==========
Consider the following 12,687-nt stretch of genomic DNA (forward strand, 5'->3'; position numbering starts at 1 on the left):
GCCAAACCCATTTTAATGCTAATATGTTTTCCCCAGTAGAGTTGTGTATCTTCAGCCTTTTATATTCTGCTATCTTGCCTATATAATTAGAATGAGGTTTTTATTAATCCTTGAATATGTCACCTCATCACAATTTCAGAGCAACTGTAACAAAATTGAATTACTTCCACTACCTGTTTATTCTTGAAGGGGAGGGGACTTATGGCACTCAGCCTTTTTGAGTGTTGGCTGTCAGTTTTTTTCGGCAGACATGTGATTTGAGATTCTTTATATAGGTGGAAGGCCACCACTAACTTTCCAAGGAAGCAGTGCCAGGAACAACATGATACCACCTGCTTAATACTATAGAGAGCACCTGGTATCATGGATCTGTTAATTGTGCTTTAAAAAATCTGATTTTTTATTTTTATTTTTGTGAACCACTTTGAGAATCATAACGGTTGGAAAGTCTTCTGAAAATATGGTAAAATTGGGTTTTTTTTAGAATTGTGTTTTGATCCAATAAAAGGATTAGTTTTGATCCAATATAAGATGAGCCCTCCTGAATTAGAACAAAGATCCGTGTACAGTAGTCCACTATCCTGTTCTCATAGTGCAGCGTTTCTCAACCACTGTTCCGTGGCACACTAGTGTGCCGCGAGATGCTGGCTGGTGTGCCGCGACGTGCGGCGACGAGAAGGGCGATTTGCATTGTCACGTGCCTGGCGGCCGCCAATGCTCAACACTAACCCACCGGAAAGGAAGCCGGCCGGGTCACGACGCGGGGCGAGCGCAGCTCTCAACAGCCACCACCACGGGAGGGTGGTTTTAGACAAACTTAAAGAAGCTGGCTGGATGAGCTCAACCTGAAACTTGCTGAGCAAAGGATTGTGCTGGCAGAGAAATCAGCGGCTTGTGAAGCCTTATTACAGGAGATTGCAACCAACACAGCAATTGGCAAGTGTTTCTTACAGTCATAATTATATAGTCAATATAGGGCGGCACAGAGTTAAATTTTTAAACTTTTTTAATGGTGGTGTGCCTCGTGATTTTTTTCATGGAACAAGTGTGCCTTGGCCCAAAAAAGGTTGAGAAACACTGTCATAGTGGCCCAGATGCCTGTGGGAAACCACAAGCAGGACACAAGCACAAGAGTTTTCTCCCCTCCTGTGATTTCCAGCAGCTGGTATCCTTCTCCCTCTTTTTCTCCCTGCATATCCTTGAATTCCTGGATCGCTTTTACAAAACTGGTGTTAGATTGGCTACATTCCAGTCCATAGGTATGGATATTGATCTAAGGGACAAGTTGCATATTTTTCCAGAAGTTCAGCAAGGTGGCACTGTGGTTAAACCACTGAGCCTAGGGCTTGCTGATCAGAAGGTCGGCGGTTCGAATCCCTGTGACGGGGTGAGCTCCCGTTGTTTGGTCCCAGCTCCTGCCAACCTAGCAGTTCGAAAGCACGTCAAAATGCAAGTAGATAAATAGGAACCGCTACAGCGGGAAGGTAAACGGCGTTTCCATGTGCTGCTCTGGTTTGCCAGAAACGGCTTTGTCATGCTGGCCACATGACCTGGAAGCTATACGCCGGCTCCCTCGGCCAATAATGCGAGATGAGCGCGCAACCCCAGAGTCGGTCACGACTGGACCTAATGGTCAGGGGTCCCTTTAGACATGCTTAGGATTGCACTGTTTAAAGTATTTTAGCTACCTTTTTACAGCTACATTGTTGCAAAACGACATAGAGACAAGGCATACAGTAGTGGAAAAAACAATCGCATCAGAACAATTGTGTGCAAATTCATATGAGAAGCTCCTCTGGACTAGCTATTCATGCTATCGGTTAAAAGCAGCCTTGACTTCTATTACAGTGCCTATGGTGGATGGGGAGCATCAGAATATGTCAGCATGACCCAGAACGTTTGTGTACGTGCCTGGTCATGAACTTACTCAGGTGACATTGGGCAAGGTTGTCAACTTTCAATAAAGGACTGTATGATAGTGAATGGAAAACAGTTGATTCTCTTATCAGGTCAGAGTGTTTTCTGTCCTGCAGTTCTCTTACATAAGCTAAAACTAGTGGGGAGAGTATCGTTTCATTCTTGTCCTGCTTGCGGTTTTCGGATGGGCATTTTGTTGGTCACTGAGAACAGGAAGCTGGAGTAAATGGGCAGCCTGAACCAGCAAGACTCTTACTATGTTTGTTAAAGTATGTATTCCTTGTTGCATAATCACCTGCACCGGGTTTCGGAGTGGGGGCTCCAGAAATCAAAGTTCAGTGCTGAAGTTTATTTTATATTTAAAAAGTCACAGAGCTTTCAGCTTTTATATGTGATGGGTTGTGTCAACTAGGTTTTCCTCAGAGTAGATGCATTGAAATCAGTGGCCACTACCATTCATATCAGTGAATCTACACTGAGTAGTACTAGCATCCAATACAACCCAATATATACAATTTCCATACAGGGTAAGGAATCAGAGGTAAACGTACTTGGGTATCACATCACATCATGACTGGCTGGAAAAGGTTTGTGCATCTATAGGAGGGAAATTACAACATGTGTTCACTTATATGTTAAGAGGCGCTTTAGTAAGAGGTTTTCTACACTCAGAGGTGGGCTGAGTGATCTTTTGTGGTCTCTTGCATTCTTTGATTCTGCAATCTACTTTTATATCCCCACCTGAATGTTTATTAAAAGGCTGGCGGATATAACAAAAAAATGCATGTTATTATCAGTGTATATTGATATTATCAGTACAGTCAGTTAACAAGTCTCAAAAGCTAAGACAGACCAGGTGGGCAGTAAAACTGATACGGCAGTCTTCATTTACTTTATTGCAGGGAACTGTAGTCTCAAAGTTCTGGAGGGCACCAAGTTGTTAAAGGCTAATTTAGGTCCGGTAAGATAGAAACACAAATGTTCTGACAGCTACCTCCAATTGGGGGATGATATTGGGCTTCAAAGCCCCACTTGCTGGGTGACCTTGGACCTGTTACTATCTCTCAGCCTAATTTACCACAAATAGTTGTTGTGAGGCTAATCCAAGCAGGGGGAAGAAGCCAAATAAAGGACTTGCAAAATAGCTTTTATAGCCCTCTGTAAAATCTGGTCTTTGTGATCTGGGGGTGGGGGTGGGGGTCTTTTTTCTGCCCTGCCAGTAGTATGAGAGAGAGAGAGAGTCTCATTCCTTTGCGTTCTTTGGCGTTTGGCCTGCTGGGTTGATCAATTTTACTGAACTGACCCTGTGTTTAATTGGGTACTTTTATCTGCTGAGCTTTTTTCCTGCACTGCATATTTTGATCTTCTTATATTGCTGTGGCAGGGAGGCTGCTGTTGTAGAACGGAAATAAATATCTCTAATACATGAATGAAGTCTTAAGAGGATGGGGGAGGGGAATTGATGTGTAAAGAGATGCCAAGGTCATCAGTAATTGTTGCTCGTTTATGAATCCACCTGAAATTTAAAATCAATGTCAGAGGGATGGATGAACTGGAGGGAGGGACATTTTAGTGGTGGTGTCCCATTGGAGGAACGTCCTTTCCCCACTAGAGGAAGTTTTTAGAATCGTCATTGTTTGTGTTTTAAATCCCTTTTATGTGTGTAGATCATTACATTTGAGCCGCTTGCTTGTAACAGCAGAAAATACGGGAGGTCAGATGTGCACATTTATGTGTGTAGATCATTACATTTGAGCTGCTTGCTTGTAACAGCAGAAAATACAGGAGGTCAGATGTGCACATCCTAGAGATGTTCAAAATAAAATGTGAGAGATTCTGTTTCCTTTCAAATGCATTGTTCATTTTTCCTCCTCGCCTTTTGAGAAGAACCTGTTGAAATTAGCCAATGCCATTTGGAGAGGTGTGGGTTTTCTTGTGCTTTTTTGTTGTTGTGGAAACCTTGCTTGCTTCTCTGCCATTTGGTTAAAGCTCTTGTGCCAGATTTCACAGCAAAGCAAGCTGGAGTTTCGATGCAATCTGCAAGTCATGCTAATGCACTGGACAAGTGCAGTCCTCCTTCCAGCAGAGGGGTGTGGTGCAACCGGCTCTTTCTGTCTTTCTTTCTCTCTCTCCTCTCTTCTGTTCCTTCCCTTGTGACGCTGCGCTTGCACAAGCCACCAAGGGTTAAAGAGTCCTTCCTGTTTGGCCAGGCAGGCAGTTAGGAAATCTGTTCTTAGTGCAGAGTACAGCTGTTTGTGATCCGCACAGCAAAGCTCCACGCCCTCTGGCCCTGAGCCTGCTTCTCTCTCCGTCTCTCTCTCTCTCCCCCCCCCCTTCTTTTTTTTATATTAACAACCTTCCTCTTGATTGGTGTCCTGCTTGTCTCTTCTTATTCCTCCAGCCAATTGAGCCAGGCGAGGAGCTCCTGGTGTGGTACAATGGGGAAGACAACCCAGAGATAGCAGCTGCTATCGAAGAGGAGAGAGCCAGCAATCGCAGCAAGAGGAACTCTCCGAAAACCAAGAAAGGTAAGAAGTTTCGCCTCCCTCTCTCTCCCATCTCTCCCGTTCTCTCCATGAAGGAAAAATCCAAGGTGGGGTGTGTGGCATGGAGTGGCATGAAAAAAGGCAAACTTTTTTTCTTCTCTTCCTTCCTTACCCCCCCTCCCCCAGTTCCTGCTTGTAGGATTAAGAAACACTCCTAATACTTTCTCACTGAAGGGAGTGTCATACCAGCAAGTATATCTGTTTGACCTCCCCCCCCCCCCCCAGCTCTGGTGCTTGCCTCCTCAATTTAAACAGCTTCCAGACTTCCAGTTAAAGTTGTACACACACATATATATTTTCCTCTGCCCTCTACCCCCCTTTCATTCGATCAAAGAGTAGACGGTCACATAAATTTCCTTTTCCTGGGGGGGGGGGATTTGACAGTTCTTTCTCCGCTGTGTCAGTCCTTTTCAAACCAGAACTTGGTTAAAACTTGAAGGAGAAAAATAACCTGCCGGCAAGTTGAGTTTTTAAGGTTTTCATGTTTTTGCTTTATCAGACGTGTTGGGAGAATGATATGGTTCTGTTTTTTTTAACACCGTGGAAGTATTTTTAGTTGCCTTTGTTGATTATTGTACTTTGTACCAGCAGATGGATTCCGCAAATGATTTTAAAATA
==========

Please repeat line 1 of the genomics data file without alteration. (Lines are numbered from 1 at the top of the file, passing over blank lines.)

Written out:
Consider the following 12,687-nt stretch of genomic DNA (forward strand, 5'->3'; position numbering starts at 1 on the left):